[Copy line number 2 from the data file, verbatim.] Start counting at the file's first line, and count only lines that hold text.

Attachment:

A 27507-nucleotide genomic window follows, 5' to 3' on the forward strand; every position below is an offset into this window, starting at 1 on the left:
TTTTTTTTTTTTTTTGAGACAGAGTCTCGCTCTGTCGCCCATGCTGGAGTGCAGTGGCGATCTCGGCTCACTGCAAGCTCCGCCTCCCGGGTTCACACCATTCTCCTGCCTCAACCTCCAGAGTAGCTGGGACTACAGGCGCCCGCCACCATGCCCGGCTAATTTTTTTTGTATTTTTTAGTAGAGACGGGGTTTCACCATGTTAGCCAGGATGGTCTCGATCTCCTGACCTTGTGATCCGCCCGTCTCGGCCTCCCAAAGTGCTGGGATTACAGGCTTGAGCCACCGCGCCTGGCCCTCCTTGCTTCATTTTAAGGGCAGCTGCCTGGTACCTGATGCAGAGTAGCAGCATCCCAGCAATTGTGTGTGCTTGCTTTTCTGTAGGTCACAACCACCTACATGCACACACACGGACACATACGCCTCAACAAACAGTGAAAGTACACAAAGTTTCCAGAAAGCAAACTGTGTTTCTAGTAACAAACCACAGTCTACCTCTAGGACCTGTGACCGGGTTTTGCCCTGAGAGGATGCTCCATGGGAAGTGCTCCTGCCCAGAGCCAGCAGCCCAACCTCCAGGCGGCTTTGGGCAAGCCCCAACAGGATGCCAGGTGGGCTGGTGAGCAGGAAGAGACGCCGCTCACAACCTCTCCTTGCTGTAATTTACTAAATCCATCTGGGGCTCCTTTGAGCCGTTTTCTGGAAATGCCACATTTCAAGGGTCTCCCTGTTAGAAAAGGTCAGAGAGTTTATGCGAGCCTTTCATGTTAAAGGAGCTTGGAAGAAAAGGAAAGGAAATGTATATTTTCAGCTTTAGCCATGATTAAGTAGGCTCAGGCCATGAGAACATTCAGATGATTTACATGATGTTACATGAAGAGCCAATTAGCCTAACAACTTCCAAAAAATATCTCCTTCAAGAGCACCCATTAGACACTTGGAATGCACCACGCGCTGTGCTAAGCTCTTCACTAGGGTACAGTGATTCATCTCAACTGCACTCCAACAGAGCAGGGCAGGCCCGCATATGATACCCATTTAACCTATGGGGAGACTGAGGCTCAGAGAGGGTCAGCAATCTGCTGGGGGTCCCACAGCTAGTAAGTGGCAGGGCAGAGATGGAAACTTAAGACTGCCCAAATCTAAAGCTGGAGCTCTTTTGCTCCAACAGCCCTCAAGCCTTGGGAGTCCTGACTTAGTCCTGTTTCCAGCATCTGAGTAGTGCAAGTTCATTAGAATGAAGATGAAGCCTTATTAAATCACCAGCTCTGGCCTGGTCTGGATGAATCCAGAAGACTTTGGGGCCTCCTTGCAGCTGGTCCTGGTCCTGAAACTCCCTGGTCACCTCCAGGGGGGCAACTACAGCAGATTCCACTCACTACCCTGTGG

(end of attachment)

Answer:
TTTTTTTTTTTTTTTGAGACAGAGTCTCGCTCTGTCGCCCATGCTGGAGTGCAGTGGCGATCTCGGCTCACTGCAAGCTCCGCCTCCCGGGTTCACACCATTCTCCTGCCTCAACCTCCAGAGTAGCTGGGACTACAGGCGCCCGCCACCATGCCCGGCTAATTTTTTTTGTATTTTTTAGTAGAGACGGGGTTTCACCATGTTAGCCAGGATGGTCTCGATCTCCTGACCTTGTGATCCGCCCGTCTCGGCCTCCCAAAGTGCTGGGATTACAGGCTTGAGCCACCGCGCCTGGCCCTCCTTGCTTCATTTTAAGGGCAGCTGCCTGGTACCTGATGCAGAGTAGCAGCATCCCAGCAATTGTGTGTGCTTGCTTTTCTGTAGGTCACAACCACCTACATGCACACACACGGACACATACGCCTCAACAAACAGTGAAAGTACACAAAGTTTCCAGAAAGCAAACTGTGTTTCTAGTAACAAACCACAGTCTACCTCTAGGACCTGTGACCGGGTTTTGCCCTGAGAGGATGCTCCATGGGAAGTGCTCCTGCCCAGAGCCAGCAGCCCAACCTCCAGGCGGCTTTGGGCAAGCCCCAACAGGATGCCAGGTGGGCTGGTGAGCAGGAAGAGACGCCGCTCACAACCTCTCCTTGCTGTAATTTACTAAATCCATCTGGGGCTCCTTTGAGCCGTTTTCTGGAAATGCCACATTTCAAGGGTCTCCCTGTTAGAAAAGGTCAGAGAGTTTATGCGAGCCTTTCATGTTAAAGGAGCTTGGAAGAAAAGGAAAGGAAATGTATATTTTCAGCTTTAGCCATGATTAAGTAGGCTCAGGCCATGAGAACATTCAGATGATTTACATGATGTTACATGAAGAGCCAATTAGCCTAACAACTTCCAAAAAATATCTCCTTCAAGAGCACCCATTAGACACTTGGAATGCACCACGCGCTGTGCTAAGCTCTTCACTAGGGTACAGTGATTCATCTCAACTGCACTCCAACAGAGCAGGGCAGGCCCGCATATGATACCCATTTAACCTATGGGGAGACTGAGGCTCAGAGAGGGTCAGCAATCTGCTGGGGGTCCCACAGCTAGTAAGTGGCAGGGCAGAGATGGAAACTTAAGACTGCCCAAATCTAAAGCTGGAGCTCTTTTGCTCCAACAGCCCTCAAGCCTTGGGAGTCCTGACTTAGTCCTGTTTCCAGCATCTGAGTAGTGCAAGTTCATTAGAATGAAGATGAAGCCTTATTAAATCACCAGCTCTGGCCTGGTCTGGATGAATCCAGAAGACTTTGGGGCCTCCTTGCAGCTGGTCCTGGTCCTGAAACTCCCTGGTCACCTCCAGGGGGGCAACTACAGCAGATTCCACTCACTACCCTGTGG